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No, Press Freedoms Have Not Improved in Central Asia

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No, Press Freedoms Have Not Improved in Central Asia

Methodology isn’t a headline buzzword, but an improving rank certainly is — no matter the context.

No, Press Freedoms Have Not Improved in Central Asia
Credit: Depositphotos

On the surface, every single Central Asian state climbed in Reporters Without Borders’ just-released annual World Press Freedom ranking. Kazakhstan leapt from 155 out of 180 countries to 122, Kyrgyzstan rose from 79 to 72, Tajikistan from 162 to 152, and Uzbekistan surged from 157 to 133. Even Turkmenistan moved up, from 178 to 177.

When you look past the ranks, however, a different picture emerges. Every country in Central Asia (with the exception, paradoxically, of Turkmenistan) saw its actual score decline even as its ranking rose. This enables governments to herald an improving rank as a sign of progress, regardless of the underlying decline or the stagnation of press freedoms in the region.

On Twitter, Polish journalist Agnieszka Pikulicka-Wilczewska remarked: “Last year was pretty nightmarish for journos in #Uzbekistan and yet in your ranking, it has jumped from 157th position to 133rd.” 

Pikulicka-Wilczewska (who has written often for The Diplomat) is writing from experience: In November 2021, after living in Tashkent for three years, she was denied re-entry into Uzbekistan at a border crossing with Kazakhstan. Earlier in the year, Uzbek authorities had denied her request to renew her accreditation after a six-month limbo in which Pikulicka-Wilczewska said she was subjected to sexual harassment by a Ministry for Foreign Affairs employee. After she went public with her complaints, Pikulicka-Wilczewska’s accreditation was extended and the ministry apologized, but it was a temporary reprieve.

In March 2021, Miraziz Bazarov, an Uzbek blogger who championed LGBT rights, was savagely beaten. His attackers were never identified, but Bazarov remains under house arrest and is facing charges over allegations of libel. In reporting on Bazarov’s case, and discussing her own troubles with the authorities, Pikulicka-Wilczewska became the target of an online harassment campaign. Her accreditation was ultimately revoked and she was, as noted above, banned from returning to Uzbekistan.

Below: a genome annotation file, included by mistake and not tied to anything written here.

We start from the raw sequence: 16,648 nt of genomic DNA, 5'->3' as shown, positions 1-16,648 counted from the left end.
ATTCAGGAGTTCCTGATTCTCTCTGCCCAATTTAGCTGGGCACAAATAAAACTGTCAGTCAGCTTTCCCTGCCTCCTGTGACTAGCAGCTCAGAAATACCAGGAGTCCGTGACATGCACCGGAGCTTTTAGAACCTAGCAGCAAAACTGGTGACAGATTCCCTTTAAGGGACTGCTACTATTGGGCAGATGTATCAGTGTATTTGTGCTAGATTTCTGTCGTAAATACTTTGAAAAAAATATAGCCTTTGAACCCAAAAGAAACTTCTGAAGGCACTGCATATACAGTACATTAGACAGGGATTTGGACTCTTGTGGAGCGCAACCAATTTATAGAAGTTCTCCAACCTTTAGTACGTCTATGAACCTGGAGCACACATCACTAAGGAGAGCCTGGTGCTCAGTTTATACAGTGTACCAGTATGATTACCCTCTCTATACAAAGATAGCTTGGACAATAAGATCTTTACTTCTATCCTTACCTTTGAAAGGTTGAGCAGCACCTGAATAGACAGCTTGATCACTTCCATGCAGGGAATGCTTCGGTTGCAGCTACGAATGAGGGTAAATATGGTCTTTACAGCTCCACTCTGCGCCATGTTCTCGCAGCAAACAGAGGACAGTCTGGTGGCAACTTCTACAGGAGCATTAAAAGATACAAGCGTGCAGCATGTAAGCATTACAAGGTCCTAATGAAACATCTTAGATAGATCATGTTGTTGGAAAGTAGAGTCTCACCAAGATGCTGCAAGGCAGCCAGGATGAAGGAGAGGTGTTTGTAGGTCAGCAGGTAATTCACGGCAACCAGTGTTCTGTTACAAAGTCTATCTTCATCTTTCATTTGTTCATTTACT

None of this was mentioned in the brief RSF country overview for Uzbekistan.

Although every Central Asian state rose in the rankings, their individual scores all declined (with the exception of Turkmenistan). For example, although Uzbekistan’s rank rose 24 places, its score declined from 49.26 in 2021 to 45.74 in 2022. Tajikistan’s rank rose 10 spots, but its score declined from 44.48 to 40.26. (According to the ranking’s methodology a score of 100 reflects “good” press freedom and 0 entails a “very serious” situation.)

There are a few issues at play that deserve explanation, most importantly a change in methodology.

The ranking changes are particularly difficult to assess because for the 2022 report Reporters Without Borders (RSF) used a new methodology. “In order to reflect press freedom’s complexity, five new indicators are now used to compile the Index: the political context, legal framework, economic context, sociocultural context, and security,” RSF noted. Each indicator was assessed by RSF using a combination of a quantitative survey of violations and a qualitative study based on responses form journalists, academics, and activists to a 123-question survey. The score for each indicator is then averaged to produce a single score and the rankings are built from that score.

The switch to a new methodology complicates comparing the 2022 ranking to 2021, something RSF notes in its overview, but which has not made it into regional media coverage of the index.

An additional issue is one of display and a lack of context: On each country page for RSF index, the 2021 ranking is listed beside the 2022 ranking, with a small green or red arrow indicating a direction. The actual scores are printed in smaller text and displayed below the rankings. On account of the methodology shift, there is no comparing the indicator scores from the 2022 index to previous years. The individual country pages, called “fact-files,” also do not mention the change methodology and offer only the briefest of explanations for each indicator.

Methodology is not a headline buzzword, but a better score on an international ranking is. It’s easy for officials to gloss over the details and hold up an improved ranking as a sign of progress, even when the underlying score has declined and the circumstances have not really changed. 

On Telegram, Uzbek presidential spokesman Sherzod Asadov swiftly congratulated the Uzbek media on the rising rank, citing it as a result of the leadership of President Shavkat Mirziyoyev on ensuring the freedom of speech in the country.

A little over a year ago, Mirziyoyev signed into law a bill that criminalized “insult and slander” of the president online. That’s not a sign of an improving press environment, but the new law didn’t merit a mention in the Uzbekistan country page.